Boy, 12, killed riding Voi e-scooter, but who’s really to blame?

Boy, 12, killed riding Voi e-scooter, but who’s really to blame?

It was tragic to read about a 12 year old boy who was killed yesterday morning when the Voi e-scooter he was riding to school was involved in a collision with a bus, in the Bordesley Green area of Birmingham.

There has been a fair bit of hand-wringing over this, with calls for this e-scooter ‘trial’ in Birmingham to be stopped, and blame being pointed in the direction of both Birmingham City Council and the e-scooter operator Voi.

But the simple fact of the matter is that this 12 year old shouldn’t have been riding this thing in the first place, and the parents must have been aware also.

What are the Voi e-scooter rules?

You cannot ride a privately-owned e-scooter on public roads and Voi scooters are the only ones allowed in the West Midlands. There are three trial zones in Birmingham city centre, Coventry city centre and West Bromwich town centre.

Only those aged 18 or over, with a full or provisional UK driving license, can use them. Riders are advised to always wear a helmet, never ride under the influence of drugs or alcohol and ensure there is only one person on a scooter at a time.

As well as an extensive safety section, the Voi website asks users to park “with thought” and keep pavements an “accessible space for all”.

“Voi e-scooter rules explained as boy, 12, killed in bus crash tragedy” – Birmingham Mail, 7th Dec 2022

OK, so the first problem here is “what was a 12 year old doing riding one of these then?”

I work in an area of Birmingham where it is commonplace to see these Voi scooters left on the pavement everywhere. And I also see a fair few people riding around on these, so they are quite popular.

While most people I see riding these Voi scooters are adults, it amazes me how many youngsters I see using them as well.

Most of the time, they are being used on the pavements. I’ve never to my knowledge seen any rider wearing a cycle helmet as advised.

I also sadly see a lot of scooters where two people are riding at the same time.

These Voi e-scooters are easy enough to spot, but I am also concerned about the number of people riding around on e-scooters that are clearly NOT Voi models, but are presumably privately bought/owned ones.

They are NOT toys!

How many people use Voi e-scooters?

In October, we reported more than 75,000 e-scooter rides during peak weekday commuter hours in September. According to the latest figures published by Voi nearly 17,000 rides took place in the morning between 7 to 9 am. There were around 58,000 rides between 4 to 7 pm in the evening.

Has anyone else died using an e-scooter?

E-scooter collisions have increased by 193 per cent since 2020, new figures from the Department of Transport have revealed. Ten people were killed in collisions involving e-scooters compared to one in 2020. In total, there were 1,352 collisions involving e-scooters compared to 460 in 2020.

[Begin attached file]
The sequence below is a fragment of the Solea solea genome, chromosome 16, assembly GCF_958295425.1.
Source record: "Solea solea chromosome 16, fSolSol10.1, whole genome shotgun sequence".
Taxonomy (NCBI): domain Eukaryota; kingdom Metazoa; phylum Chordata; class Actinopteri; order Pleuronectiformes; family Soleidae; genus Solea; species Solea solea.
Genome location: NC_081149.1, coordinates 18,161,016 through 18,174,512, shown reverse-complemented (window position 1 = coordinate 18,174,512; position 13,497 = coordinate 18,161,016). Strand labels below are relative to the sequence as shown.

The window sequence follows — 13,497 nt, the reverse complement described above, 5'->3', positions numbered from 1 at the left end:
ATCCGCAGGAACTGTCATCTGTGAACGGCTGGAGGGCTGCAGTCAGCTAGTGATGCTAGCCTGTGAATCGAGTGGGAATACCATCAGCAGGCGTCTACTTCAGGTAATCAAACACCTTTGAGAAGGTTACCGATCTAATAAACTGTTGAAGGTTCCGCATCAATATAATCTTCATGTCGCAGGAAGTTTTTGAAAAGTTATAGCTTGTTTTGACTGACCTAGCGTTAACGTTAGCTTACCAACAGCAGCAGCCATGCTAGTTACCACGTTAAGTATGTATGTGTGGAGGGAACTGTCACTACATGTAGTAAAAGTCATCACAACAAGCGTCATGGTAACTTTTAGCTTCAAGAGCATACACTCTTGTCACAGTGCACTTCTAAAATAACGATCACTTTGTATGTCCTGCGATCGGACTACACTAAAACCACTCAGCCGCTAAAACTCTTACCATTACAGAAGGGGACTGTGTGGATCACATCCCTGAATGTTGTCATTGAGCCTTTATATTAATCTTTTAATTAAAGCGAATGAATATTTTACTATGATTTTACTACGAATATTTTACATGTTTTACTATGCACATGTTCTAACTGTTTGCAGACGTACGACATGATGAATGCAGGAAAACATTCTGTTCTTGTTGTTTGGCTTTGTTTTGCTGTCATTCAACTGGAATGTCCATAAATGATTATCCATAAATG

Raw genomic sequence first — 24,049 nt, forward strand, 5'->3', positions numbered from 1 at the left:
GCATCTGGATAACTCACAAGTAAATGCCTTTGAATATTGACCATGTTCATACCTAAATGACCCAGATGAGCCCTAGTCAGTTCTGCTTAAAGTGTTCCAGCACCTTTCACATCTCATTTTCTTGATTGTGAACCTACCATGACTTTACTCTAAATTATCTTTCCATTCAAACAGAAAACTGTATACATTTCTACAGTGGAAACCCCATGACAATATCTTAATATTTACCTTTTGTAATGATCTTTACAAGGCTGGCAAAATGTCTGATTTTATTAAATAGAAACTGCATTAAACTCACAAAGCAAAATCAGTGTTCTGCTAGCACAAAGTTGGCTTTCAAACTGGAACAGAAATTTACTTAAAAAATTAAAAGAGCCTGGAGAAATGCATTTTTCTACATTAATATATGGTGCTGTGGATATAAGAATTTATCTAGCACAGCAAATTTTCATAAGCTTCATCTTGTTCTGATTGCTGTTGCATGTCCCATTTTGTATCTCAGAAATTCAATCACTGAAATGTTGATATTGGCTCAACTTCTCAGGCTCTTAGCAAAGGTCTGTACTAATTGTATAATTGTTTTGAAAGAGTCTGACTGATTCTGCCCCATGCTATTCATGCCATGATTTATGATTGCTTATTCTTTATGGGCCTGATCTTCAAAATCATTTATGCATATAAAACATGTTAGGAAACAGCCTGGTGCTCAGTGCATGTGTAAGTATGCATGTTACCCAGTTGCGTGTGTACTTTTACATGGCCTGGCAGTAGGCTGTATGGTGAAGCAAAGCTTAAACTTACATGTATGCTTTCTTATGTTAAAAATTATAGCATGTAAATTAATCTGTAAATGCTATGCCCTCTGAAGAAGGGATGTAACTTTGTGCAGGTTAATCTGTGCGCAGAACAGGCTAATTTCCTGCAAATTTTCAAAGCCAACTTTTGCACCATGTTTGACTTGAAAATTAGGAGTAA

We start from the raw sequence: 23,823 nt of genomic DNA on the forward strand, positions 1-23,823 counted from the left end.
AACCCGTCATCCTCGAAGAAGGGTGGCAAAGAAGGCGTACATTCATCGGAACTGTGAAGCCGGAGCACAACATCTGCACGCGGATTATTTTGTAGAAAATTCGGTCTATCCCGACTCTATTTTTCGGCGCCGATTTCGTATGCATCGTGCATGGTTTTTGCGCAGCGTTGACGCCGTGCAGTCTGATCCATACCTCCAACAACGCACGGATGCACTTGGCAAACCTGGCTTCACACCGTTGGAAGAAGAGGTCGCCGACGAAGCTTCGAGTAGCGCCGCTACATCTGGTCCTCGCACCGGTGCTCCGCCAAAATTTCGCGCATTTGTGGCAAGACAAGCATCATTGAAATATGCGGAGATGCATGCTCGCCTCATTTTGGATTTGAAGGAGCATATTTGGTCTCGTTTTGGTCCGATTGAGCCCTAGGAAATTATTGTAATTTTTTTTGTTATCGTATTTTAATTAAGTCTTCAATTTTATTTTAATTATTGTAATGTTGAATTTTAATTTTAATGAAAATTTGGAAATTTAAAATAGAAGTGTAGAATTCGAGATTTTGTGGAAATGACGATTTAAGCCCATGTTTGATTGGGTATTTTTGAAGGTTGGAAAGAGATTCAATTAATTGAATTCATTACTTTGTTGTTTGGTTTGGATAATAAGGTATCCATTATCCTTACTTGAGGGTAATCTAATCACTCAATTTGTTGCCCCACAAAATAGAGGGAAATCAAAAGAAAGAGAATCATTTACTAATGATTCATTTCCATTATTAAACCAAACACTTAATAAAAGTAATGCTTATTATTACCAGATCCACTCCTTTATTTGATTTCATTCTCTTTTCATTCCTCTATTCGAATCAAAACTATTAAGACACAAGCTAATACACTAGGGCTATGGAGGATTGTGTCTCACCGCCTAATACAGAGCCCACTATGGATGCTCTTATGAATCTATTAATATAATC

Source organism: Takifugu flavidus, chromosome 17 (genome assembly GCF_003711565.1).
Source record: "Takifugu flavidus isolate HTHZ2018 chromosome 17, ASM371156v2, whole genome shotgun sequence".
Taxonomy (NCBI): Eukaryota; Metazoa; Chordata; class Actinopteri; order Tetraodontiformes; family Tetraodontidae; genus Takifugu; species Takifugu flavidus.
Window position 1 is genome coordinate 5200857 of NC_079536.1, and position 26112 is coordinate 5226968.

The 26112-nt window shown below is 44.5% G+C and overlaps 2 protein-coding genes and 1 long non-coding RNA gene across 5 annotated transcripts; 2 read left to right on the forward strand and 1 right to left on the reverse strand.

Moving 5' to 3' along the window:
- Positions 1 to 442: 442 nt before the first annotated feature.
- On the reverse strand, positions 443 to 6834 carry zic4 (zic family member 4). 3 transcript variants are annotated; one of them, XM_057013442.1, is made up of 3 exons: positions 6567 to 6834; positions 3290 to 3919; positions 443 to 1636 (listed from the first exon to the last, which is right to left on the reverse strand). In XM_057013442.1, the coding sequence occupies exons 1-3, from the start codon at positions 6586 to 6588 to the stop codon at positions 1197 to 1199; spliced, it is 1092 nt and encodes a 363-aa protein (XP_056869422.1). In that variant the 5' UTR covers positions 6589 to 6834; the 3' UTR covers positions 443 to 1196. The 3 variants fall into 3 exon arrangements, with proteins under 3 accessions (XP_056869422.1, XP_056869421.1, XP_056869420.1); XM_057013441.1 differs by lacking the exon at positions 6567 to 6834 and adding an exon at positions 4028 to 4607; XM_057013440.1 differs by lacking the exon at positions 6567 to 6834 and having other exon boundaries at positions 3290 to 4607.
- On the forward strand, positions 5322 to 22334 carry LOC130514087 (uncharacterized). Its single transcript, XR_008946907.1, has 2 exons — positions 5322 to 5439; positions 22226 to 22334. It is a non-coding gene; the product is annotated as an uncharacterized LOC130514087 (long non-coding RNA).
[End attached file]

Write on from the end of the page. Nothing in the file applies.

Shakur Pinnock, aged 20, was critically injured after he and his girlfriend, Chante Hoosang, were involved in the crash with a Volkswagen Golf in Wolverhampton on June 12. The aspiring rapper died at Queen Elizabeth Hospital in Birmingham from severe head trauma six days later.

A Department for Transport fact sheet read: “Our best estimate, after adjusting for changes in reporting by police, is that there were 421 seriously injured and 1,003 slightly injured [in e-scooter crashes] in 2021. This compares to 129 and 354 respectively in 2020.”

It is probably no surprise that the reported number of collisions has increased so dramatically since 2020, as that was when these menaces were introduced onto our streets.

One can also assume in the case of Shakur Pinnock and Chante Hoosang that they were both riding on the same scooter when they were hit by a car.

I’ve never used one of these things before, and I’m not really interested to be honest. It costs £1 to ‘unlock’ a scooter, and then you get charged 20p per minute for the time to use one for your ‘ride’.

It sounds like ‘good value’ but in reality the longer you travel on one for, the cost soon mounts up.

In order to use one of these Voi scooters, one requires a smartphone with the Voi app installed, and then presumably you need to create an account, agree to the ‘terms & conditions’ and then link a bank card, in order to pay for your ‘rides’ on the scooter.

I don’t know whether as part of the account creation process one has to provide driving licence details, or whether it is ‘assumed’ that by agreeing to the T&Cs the registered user does actually have one. Or whether it is ‘assumed’ that the ‘registered user’ is over the age of 18 by virtue of having to provide bank card details. As the last time I checked, 12 year olds cannot open a bank account and have a debit card. (However it seems that many children DO have access to a smartphone these days).

So maybe there are some failings with Voi in how easy it is to register an account and use their app to unlock a scooter and ride on it.

There are of course all sorts of questions to be asked. (It doesn’t help though when the Thought Police at the Birmingham Mail ‘deactivate’ perfectly reasonable commentary)

According to the media, “no-one has any money”, so it begs the question as to how so many people are able to afford to whizz around on these e-scooters.

I’ve been wondering for some time as to whether someone has found a way to ‘hack’ these Voi scooters to enable them to be used for ‘free’, which might go some way to explaining why so many youngsters are riding around on them without a care in the world as to how much it’s costing them.

It’s time that parents became more responsible for the actions of their children, especially if they are providing them with smartphones and giving them access to their bank card details to pay for services that they shouldn’t really be using.